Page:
The idea that a school of thought in architecture and design is somehow being betrayed by builders and developers is, of course, utterly unimportant on its own. But Florida needs planning and development that reflect precisely those values that are being shunted aside by the faux urbanist subdivisions that are so common here. For one thing, a low-density, car-centric, subdivision-based lifestyle will stretch our fresh water supply to the breaking point before long. Not only that, in a truly urbanist environment, it would be both greener and less expensive to provide public services. For example, in denser neighborhoods, garbage trucks don’t have to drive as many miles, so there is less air pollution and less fossil fuel consumption.
It seems clear to me that New Urbanism has the potential to change things for the better when it’s applied in infill projects. The Oaks at Riverview, over in Tampa’s Seminole Heights neighborhood, is a good example. It’s right smack in the middle of one of the most urbanized parts of the city, with easy access to transit on Florida Avenue and Sligh Avenue, so residents don’t have to be car-dependent. It’s also a small development, covering a few square blocks, so it wouldn’t require the extra levels of DRI (development of regional impact) permitting.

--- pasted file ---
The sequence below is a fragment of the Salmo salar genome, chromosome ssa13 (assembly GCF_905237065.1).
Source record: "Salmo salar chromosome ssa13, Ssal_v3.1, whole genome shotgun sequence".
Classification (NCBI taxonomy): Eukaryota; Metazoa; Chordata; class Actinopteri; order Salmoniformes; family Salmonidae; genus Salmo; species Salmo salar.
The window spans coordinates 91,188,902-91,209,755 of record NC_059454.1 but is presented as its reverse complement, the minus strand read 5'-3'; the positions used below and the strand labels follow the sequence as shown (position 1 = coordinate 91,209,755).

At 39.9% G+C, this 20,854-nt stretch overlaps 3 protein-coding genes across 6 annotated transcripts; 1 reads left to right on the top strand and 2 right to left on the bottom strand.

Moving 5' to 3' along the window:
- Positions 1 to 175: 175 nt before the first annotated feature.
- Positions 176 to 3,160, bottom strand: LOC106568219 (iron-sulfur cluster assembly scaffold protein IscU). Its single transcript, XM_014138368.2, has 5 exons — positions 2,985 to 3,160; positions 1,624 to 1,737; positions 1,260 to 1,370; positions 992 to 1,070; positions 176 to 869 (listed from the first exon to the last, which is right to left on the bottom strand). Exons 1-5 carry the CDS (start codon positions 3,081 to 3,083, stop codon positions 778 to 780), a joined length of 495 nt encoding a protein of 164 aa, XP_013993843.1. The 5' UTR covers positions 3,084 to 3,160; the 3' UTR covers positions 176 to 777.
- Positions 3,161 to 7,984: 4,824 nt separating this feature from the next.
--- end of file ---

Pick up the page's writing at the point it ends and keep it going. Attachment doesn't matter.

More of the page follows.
But what’s most interesting about the Oaks at Riverview is how it takes on one of the most stinging criticisms of New Urbanism in general, which is that it’s almost exclusively a white, upper-middle-class lifestyle. The Oaks was apparently built on the site of a couple of old, outdated public housing projects, and is aimed at the same socioeconomic class that the demolition of the Riverview Terrace and Tom Dyer Homes projects would have displaced. In other words, not very white, and nowhere near upper-middle-class.
That’s how we need to do urbanism here in Florida. Greenfield development isn’t any kind of urbanism, old or New. Urban living is greener living, and while not everyone wants to (or should) live in denser neighborhoods, we should absolutely do more in trying to encourage them. But if all we’re going to do is build them like subdivisions and drop them in greenfields on the urban fringe, well, we’re doing it wrong.